In some cases, lung cancer will spread to the brain, causing tumors. In fact, almost any kind of cancer can spread to the brain under the right circumstances.
If cancer spreads from the lungs to the brain, it means the patient may face additional surgery, radiation therapy, stereotactic radiosurgery, or immunotherapies to combat the new diagnosis of cancer. This, of course, can lead to additional pain and suffering for the patient.
Types of Lung Cancer
A deadly cancer, lung cancer accounts for 24% of all cancer deaths, according to a review by the National Cancer Institute, even though lung cancer only accounts for 13% of all new cancer diagnoses. Only 19% of people with a lung cancer diagnosis will survive for more than five years, NCI reports.
Two types of lung cancer are possible:
- Non-small cell: which consists of multiple types of similar lung cancers, including adenocarcinoma, squamous cell carcinoma, and large cell carcinoma.
- Small cell: which grows and spreads faster than non-small cell lung cancers.
Non-small cell lung cancer accounts for about 80 to 85% of lung cancer occurrences, according to the American Cancer Society.
Cancers that Spread
Sometimes, a cancer may start in one part of the body and spread to the lungs. Breast cancer, pancreatic cancer, kidney cancer, and skin cancer are examples of cancers that may start elsewhere and later spread to the lungs.
Even if these cancers metastasize into the lungs, doctors do not consider them lung cancer. Only a cancer that starts in the lungs receives an official designation as lung cancer.
Lung Cancer Spreading to the Brain
If lung cancer spreads into the brain, doctors treat the lung cancer as the primary cancer diagnosis and the brain cancer as the secondary cancer diagnosis.
For between 20 and 40% of those diagnosed with non-small cell lung cancer, a secondary brain cancer will appear, according to the medical journal Current Oncology. Should the lung cancer metastasize in the brain, the patient faces a low chance of survival.
Lung Cancer Spreading Elsewhere
Lung cancer may spread to other parts of the body, too. Beyond the brain, some of the most common parts of the body where lung cancer metastasizes include:
- Nervous system
- Adrenal gland
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How Does Lung Cancer Spread?
So how can lung cancer spread to the brain? The cancer cells commonly will spread from the lungs to the brain through the body’s lymph vessels. If the cancer spreads this way, the cancer invades the brain slowly.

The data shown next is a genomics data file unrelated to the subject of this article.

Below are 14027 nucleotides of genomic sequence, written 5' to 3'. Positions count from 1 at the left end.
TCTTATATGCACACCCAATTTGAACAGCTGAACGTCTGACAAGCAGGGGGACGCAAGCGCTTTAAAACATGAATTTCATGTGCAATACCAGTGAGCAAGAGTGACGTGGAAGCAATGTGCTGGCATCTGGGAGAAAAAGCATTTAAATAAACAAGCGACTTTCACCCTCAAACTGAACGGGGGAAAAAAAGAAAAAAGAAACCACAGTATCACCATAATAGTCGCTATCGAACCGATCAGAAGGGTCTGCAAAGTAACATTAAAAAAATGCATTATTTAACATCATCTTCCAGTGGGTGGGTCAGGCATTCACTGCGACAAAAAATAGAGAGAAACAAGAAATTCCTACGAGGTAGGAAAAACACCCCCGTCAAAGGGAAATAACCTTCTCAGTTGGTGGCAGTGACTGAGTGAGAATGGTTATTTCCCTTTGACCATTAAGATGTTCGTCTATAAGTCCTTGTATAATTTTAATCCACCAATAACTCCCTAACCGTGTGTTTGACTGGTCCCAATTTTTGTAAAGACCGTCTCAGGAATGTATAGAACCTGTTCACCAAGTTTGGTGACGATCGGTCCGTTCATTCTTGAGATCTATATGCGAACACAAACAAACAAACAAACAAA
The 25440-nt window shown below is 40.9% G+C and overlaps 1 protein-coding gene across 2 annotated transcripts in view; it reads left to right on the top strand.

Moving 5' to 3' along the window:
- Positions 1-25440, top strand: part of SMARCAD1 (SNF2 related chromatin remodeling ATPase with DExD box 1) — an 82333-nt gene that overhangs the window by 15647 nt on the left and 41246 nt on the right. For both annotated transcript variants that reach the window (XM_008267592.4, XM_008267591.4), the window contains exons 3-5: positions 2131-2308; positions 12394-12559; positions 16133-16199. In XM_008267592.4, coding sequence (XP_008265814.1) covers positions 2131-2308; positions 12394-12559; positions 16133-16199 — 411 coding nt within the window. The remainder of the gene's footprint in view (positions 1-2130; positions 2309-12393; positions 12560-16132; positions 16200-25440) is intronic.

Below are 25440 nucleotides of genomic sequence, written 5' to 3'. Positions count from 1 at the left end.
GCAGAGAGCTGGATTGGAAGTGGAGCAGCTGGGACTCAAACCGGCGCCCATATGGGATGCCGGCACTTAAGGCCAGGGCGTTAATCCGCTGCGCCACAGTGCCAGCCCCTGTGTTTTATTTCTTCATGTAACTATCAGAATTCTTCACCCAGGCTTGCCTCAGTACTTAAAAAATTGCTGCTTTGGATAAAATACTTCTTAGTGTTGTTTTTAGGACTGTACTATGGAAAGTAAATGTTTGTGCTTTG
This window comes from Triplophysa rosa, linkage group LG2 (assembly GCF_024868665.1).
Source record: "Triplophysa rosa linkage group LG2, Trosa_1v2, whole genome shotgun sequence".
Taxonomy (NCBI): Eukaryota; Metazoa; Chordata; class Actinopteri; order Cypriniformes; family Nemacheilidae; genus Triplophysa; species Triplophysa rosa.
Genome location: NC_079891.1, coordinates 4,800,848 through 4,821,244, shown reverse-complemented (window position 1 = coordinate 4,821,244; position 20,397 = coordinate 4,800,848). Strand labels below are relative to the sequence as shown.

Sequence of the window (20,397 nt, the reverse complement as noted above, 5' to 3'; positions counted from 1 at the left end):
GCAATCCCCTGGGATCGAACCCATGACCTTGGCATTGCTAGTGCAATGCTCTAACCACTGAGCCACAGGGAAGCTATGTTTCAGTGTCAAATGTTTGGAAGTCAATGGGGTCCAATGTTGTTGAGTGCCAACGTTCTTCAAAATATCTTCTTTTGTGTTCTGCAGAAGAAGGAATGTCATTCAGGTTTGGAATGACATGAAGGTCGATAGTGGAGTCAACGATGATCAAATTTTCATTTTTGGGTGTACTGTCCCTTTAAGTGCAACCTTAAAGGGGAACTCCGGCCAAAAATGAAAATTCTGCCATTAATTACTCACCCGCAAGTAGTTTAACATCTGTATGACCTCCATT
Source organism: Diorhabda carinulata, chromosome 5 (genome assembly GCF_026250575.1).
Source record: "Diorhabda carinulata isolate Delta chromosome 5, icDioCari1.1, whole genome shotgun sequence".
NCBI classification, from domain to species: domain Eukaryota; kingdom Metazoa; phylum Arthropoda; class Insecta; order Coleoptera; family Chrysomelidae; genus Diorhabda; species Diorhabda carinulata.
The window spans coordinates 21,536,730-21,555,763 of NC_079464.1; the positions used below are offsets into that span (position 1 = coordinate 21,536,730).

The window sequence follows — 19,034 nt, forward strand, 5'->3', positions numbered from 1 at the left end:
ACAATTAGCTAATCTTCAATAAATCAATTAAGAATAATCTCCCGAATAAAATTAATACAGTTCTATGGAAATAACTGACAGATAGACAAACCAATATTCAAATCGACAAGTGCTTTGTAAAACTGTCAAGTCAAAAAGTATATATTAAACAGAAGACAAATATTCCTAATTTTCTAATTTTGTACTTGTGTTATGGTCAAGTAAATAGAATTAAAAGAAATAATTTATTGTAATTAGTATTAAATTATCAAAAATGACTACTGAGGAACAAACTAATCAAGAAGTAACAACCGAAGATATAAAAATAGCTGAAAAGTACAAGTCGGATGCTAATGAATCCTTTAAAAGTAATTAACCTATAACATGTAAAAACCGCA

On the other hand, if the lung cancer spreads to the brain through blood cells (an uncommon occurrence), the cancer can grow quickly in the brain.
Symptoms of Cancer in the Brain
According to Healthline, if doctors diagnosed you with lung cancer, and you believe that it may be spreading to your brain, the following may appear:
- Loss of memory
- Lack of focus and attention
- Loss of reasoning ability
- General weakness and unsteadiness
- Nausea and vomiting
- Difficulty speaking or loss of speaking ability
- Numbness and tingling sensations
Because these symptoms also may fit with other illnesses, they do not absolutely mean your lung cancer has spread to the brain. However, if you experience any of these symptoms, you should check with your doctor immediately.
If the brain cancer turns aggressive, additional symptoms may include delirium, cranial nerve palsy, and decreased consciousness.
Screening for Cancer in the Brain
If your doctor suspects that your lung cancer may have spread to your brain, he or she may order some tests.
A CT scan creates cross-sectional images of various parts of the body, including the brain. This allows doctors to spot tumors or other abnormalities.
Additionally, a doctor may order an MRI or a biopsy to try to find signs of brain cancer.
Life Expectancy for Brain Cancer
Someone whose lung cancer spreads to the brain suffers a poor prognosis for recovery. Without successful treatments of the new cancer in the brain, the ill person can normally expect a survival rate of less than six months.
The earlier a doctor diagnoses someone with lung cancer that has metastasized into a secondary cancer in the brain, the better the chances of a favorable outcome.
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Protect Your Right to Seek Compensation
If your lung cancer diagnosis arose because of exposure to toxic chemicals, you should check your eligibility to receive awards for your injuries, pain, and suffering.
At Pintas & Mullins Law Firm, we do not shy away from tough cases. If someone else’s negligence exposed you to materials that led to your lung cancer diagnosis, the responsible party should pay for your medical treatment. Contact us today at (800) 794-0444 for a free consultation. We work on a contingency fee basis.